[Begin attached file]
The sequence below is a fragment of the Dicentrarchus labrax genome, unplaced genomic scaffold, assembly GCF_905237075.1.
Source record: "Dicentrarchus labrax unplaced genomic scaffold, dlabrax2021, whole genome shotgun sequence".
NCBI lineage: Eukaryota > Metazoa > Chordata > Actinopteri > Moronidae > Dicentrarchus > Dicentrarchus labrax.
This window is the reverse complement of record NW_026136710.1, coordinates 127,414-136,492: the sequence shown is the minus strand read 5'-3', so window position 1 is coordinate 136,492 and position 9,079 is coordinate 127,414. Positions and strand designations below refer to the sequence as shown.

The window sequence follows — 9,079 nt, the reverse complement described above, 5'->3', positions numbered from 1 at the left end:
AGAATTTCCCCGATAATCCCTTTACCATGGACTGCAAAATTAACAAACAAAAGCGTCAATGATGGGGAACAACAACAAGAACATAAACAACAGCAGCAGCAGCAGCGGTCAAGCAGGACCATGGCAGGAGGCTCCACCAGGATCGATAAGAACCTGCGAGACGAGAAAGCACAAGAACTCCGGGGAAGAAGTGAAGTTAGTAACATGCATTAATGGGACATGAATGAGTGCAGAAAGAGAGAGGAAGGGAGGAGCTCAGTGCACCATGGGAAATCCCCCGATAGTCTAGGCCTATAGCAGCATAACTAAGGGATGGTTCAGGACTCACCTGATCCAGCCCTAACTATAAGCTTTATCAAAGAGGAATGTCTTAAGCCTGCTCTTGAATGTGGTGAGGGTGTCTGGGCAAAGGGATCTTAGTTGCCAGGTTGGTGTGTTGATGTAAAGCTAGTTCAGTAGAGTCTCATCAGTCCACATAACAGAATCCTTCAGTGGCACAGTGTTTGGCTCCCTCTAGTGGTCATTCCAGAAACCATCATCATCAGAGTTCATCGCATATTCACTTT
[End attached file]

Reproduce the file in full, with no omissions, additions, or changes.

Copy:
The sequence below is a fragment of the Dicentrarchus labrax genome, unplaced genomic scaffold, assembly GCF_905237075.1.
Source record: "Dicentrarchus labrax unplaced genomic scaffold, dlabrax2021, whole genome shotgun sequence".
NCBI lineage: Eukaryota > Metazoa > Chordata > Actinopteri > Moronidae > Dicentrarchus > Dicentrarchus labrax.
This window is the reverse complement of record NW_026136710.1, coordinates 127,414-136,492: the sequence shown is the minus strand read 5'-3', so window position 1 is coordinate 136,492 and position 9,079 is coordinate 127,414. Positions and strand designations below refer to the sequence as shown.

The window sequence follows — 9,079 nt, the reverse complement described above, 5'->3', positions numbered from 1 at the left end:
AGAATTTCCCCGATAATCCCTTTACCATGGACTGCAAAATTAACAAACAAAAGCGTCAATGATGGGGAACAACAACAAGAACATAAACAACAGCAGCAGCAGCAGCGGTCAAGCAGGACCATGGCAGGAGGCTCCACCAGGATCGATAAGAACCTGCGAGACGAGAAAGCACAAGAACTCCGGGGAAGAAGTGAAGTTAGTAACATGCATTAATGGGACATGAATGAGTGCAGAAAGAGAGAGGAAGGGAGGAGCTCAGTGCACCATGGGAAATCCCCCGATAGTCTAGGCCTATAGCAGCATAACTAAGGGATGGTTCAGGACTCACCTGATCCAGCCCTAACTATAAGCTTTATCAAAGAGGAATGTCTTAAGCCTGCTCTTGAATGTGGTGAGGGTGTCTGGGCAAAGGGATCTTAGTTGCCAGGTTGGTGTGTTGATGTAAAGCTAGTTCAGTAGAGTCTCATCAGTCCACATAACAGAATCCTTCAGTGGCACAGTGTTTGGCTCCCTCTAGTGGTCATTCCAGAAACCATCATCATCAGAGTTCATCGCATATTCACTTT